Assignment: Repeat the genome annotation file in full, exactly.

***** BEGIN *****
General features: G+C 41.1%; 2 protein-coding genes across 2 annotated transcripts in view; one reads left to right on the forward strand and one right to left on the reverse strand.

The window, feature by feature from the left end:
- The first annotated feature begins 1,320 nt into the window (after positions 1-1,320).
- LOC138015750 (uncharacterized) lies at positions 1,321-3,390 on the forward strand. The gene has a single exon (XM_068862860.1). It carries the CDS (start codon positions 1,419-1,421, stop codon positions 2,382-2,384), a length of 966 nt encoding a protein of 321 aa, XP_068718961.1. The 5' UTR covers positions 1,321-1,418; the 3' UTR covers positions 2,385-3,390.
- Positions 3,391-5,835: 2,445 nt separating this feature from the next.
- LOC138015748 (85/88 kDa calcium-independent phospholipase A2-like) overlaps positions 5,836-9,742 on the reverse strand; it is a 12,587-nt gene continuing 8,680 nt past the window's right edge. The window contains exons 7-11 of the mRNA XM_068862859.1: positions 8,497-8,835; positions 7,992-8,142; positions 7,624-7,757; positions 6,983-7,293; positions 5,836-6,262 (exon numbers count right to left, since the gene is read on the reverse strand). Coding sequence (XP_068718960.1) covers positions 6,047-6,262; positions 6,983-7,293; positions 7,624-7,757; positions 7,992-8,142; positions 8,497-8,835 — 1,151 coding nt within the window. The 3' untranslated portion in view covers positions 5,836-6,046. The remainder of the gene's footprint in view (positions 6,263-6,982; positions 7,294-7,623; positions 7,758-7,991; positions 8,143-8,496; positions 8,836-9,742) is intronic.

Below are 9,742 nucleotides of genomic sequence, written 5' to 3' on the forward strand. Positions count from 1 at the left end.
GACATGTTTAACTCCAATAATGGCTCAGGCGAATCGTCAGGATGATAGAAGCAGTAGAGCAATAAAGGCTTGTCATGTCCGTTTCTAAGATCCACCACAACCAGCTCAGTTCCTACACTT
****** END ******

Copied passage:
General features: G+C 41.1%; 2 protein-coding genes across 2 annotated transcripts in view; one reads left to right on the forward strand and one right to left on the reverse strand.

The window, feature by feature from the left end:
- The first annotated feature begins 1,320 nt into the window (after positions 1-1,320).
- LOC138015750 (uncharacterized) lies at positions 1,321-3,390 on the forward strand. The gene has a single exon (XM_068862860.1). It carries the CDS (start codon positions 1,419-1,421, stop codon positions 2,382-2,384), a length of 966 nt encoding a protein of 321 aa, XP_068718961.1. The 5' UTR covers positions 1,321-1,418; the 3' UTR covers positions 2,385-3,390.
- Positions 3,391-5,835: 2,445 nt separating this feature from the next.
- LOC138015748 (85/88 kDa calcium-independent phospholipase A2-like) overlaps positions 5,836-9,742 on the reverse strand; it is a 12,587-nt gene continuing 8,680 nt past the window's right edge. The window contains exons 7-11 of the mRNA XM_068862859.1: positions 8,497-8,835; positions 7,992-8,142; positions 7,624-7,757; positions 6,983-7,293; positions 5,836-6,262 (exon numbers count right to left, since the gene is read on the reverse strand). Coding sequence (XP_068718960.1) covers positions 6,047-6,262; positions 6,983-7,293; positions 7,624-7,757; positions 7,992-8,142; positions 8,497-8,835 — 1,151 coding nt within the window. The 3' untranslated portion in view covers positions 5,836-6,046. The remainder of the gene's footprint in view (positions 6,263-6,982; positions 7,294-7,623; positions 7,758-7,991; positions 8,143-8,496; positions 8,836-9,742) is intronic.

Below are 9,742 nucleotides of genomic sequence, written 5' to 3' on the forward strand. Positions count from 1 at the left end.
GACATGTTTAACTCCAATAATGGCTCAGGCGAATCGTCAGGATGATAGAAGCAGTAGAGCAATAAAGGCTTGTCATGTCCGTTTCTAAGATCCACCACAACCAGCTCAGTTCCTACACTT